Rev. Wisewell: Yes, that was frustrating. One of the younger Medical Officers, having nothing to do, found a cow that had been wounded, a piece of shrapnel had split the cow up the side, so he sewed the cow’s wound together!
Q: Well, here you are, it’s about 10.30, you’re on the beach and hugging Mother Earth, so what happened then?
Rev. Wisewell: We’d dived into the first shell-hole, because things were flying around all over the place. I saw a chap in the next shell-hole catch at his arm, as obviously something had hit him, but after a bit, our Officer said that we’d better go on. The Beach-Master—they were a breed of their own, they must have been terrifically brave to stay on a beach like that—he roared “Get off inland!”, so we got off the beach and on to the promenade at Lion-sur-Mer, and started off through the town, but obviously making for Hermanville. A good number of the folk had landed at La Breche, but we were about half a mile along at Lion.
Q: Did you get as far as Hermanville?
Rev. Wisewell: Yes, that’s as far as we got for the first day, and really for the first week. I suppose it was soon after midday that we caught on to the fact that things were not going as well as they should have been. In all our training, we’d been told “Don’t waste your time on beach casualties, leave them for the beach dressing-stations. Get inland, and on the first evening you’ll put up your dressing station in Poland”.
Q: You got your dressing station up on D-Day instead in Hermanville?
Rev. Wisewell: Yes: we didn’t put it up immediately. Our first stop, there’s a road around the back from Lion which leads into Hermanville, and about half way along this we were stopped, but later allowed on again to our eventual destination, which was the grounds of a chateau, between the chateau and the church. We still weren’t allowed to put up our dressing-station because we were expected to go on to Caen. The afternoon wore on, and by about tea-time it became evident that we weren’t going on to Caen, so we put up the dressing station, which was in a square pit, about ten feet square, which the locals told us had been dug by the Germans the day before. We put a tarpaulin over the top to keep light from shining out, and we worked with the lights we carried, which was hurricane lamps and bicycle torches.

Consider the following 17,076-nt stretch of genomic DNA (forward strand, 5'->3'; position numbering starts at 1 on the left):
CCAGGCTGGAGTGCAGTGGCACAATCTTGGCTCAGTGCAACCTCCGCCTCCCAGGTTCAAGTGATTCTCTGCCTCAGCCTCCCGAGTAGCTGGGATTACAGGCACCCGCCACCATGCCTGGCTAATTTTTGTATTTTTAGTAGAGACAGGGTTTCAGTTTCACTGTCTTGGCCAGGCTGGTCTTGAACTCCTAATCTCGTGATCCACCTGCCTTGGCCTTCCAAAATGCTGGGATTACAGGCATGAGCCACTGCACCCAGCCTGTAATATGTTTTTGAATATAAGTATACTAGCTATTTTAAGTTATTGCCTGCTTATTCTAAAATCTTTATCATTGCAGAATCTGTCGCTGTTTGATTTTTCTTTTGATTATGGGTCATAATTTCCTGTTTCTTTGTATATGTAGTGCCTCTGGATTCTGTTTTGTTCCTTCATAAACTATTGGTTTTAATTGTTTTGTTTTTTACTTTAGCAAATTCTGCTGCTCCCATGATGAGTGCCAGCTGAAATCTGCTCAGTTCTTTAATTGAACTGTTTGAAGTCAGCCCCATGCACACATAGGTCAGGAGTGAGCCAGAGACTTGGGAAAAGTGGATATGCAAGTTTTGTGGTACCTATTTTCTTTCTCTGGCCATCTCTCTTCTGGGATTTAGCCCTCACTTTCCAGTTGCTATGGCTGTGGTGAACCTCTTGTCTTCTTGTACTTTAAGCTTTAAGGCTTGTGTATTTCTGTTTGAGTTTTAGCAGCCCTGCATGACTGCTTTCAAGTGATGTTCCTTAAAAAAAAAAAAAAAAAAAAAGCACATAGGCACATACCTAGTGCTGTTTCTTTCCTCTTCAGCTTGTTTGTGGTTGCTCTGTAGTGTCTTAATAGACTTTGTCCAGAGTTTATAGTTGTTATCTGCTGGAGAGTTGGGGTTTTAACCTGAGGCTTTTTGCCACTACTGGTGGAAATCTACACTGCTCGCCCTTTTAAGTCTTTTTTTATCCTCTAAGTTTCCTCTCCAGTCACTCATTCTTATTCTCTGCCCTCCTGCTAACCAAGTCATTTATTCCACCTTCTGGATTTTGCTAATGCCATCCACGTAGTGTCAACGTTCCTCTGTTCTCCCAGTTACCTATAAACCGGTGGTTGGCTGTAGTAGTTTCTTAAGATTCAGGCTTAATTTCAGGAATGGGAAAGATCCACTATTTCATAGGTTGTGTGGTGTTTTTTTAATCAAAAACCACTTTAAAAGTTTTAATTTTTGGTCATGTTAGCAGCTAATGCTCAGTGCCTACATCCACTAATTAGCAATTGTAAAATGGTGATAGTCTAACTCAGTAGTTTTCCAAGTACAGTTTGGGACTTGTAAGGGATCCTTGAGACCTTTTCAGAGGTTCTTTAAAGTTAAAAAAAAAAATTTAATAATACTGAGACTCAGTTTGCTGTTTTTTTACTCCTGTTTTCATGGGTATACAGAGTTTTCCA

Q: Was that the level of light likely to be available you throughout the campaign? Did you have generators?
Rev. Wisewell: When the transport arrived, the Service Corps [Royal Army Service Corps], which was part of the Field Ambulance, one of their men is in charge of the generator, so that every department of the ADS would have one bulb.
Q: One bulb?
Rev. Wisewell: Yes.
Q: If you’d not found this convenient pit, you’d have had to improvise some sort of shelter yourselves?
Rev. Wisewell: Yes, we probably then would have taken over a room in the chateau. The chateau very soon became the Divisional HQ, but our CO didn’t believe in using buildings as a dressing-station. He felt there was far more chance of being shelled in a building than in canvas.
Q: How long
would it normally take to get the dressing-station operational?
Q: Training and organisation must have been predicated on a particular level of casualties: were you working at that sort of pitch on D-Day?
Rev. Wisewell: No: the 35 we treated were a flea-bite. We weren’t really stretched until, probably, July 8, when Caen was taken. That was 466 British casualties on the day, and 40 Germans. The casualty numbers prognosticated was completely hay-wire—happily—from the point of view of the Division.
[Mr. Wisewell referred to a file where casualty predictions were set out as 2000 per day for the divisional front on the first two days; 1000 per day for the next two days; and 400 per day thereafter. This also contained details of the scale of equipment the personnel of an ADS would normally carry]
Q: Of these numbered packs, did an individual have a specific number assigned to him?
Rev. Wisewell: Yes. The comforting point always to be remembered was that every pack contained 3 yards of string!
Q: How did you manage when you were expected to deal with casualties whom you knew personally?
Rev. Wisewell: That was always more difficult. Happily, there weren’t very many, but it was always difficult, particularly when one knew something of their home circumstances.